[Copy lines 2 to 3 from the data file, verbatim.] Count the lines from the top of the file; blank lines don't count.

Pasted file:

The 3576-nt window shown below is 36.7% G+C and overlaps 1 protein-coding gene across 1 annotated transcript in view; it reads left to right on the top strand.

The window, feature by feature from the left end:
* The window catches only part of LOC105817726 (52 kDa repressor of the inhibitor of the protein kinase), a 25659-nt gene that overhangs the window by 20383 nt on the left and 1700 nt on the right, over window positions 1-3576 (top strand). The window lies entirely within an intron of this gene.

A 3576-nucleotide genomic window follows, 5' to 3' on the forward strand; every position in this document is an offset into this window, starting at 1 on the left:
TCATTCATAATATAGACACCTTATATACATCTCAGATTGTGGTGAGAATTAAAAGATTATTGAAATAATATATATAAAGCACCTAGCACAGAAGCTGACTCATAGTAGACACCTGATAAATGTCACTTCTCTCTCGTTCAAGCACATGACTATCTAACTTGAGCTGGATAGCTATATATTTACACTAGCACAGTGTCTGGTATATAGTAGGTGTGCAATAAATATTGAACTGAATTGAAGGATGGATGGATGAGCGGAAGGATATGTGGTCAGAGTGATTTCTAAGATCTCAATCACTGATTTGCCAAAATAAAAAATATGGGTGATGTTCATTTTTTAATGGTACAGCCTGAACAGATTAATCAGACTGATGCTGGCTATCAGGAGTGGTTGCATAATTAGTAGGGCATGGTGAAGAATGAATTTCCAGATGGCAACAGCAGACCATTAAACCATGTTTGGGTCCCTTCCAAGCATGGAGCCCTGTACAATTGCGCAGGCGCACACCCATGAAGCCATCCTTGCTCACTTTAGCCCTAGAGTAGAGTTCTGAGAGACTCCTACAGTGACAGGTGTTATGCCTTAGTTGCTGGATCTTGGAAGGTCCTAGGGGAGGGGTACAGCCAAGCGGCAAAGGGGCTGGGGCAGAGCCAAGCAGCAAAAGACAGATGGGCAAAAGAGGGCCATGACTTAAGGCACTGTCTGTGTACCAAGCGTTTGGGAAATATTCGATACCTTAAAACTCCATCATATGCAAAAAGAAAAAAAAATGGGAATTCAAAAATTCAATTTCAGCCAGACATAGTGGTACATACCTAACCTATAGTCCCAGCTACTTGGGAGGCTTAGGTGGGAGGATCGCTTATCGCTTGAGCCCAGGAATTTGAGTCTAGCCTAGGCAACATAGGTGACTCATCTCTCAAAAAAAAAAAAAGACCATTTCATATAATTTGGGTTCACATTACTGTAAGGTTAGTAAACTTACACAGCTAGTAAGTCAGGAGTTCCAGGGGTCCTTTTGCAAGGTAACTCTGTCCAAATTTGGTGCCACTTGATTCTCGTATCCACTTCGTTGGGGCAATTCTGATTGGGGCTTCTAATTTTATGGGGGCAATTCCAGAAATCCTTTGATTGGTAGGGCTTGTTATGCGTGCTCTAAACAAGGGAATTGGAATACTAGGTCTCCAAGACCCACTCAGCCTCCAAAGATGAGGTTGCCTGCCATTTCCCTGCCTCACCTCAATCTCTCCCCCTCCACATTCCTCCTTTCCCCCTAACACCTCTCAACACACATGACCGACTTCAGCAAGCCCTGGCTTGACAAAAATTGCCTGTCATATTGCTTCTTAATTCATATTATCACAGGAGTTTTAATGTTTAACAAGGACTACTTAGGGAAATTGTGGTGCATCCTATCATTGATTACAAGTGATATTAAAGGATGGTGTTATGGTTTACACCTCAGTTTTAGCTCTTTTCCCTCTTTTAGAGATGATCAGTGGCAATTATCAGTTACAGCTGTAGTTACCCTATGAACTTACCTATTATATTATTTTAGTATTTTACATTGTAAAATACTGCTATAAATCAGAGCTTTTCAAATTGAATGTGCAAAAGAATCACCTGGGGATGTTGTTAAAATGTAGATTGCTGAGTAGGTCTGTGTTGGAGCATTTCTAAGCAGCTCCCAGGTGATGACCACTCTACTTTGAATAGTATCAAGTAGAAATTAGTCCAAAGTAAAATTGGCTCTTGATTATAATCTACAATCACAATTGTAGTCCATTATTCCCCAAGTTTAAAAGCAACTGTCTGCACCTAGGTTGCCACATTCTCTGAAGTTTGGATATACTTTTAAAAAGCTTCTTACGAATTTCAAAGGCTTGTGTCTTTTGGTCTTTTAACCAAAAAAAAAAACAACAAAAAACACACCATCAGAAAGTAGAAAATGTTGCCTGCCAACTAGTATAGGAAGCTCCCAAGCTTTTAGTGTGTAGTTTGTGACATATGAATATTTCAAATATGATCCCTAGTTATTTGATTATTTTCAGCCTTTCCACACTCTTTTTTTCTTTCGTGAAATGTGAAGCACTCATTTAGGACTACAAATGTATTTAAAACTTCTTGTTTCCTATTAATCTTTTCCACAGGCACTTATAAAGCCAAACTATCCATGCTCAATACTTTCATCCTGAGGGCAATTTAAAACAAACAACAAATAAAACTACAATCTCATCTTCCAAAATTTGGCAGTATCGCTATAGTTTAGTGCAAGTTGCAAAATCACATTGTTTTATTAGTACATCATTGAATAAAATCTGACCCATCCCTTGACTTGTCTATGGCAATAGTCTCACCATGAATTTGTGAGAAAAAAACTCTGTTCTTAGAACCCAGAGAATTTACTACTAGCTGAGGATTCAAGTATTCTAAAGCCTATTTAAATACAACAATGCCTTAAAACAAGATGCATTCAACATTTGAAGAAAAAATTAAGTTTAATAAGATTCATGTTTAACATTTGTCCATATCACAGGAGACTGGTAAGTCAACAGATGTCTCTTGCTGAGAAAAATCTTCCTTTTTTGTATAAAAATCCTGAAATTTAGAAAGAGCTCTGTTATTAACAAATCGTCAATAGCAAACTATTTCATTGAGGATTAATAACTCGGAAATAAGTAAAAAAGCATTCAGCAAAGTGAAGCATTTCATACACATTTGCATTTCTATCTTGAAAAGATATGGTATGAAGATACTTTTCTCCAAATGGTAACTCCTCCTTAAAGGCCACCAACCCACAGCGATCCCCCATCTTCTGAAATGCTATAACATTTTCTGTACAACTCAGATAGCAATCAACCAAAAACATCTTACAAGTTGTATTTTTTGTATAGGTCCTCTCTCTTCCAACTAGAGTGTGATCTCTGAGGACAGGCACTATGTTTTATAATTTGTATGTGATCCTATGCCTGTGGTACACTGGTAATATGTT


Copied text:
The window, feature by feature from the left end:
* The window catches only part of LOC105817726 (52 kDa repressor of the inhibitor of the protein kinase), a 25659-nt gene that overhangs the window by 20383 nt on the left and 1700 nt on the right, over window positions 1-3576 (top strand). The window lies entirely within an intron of this gene.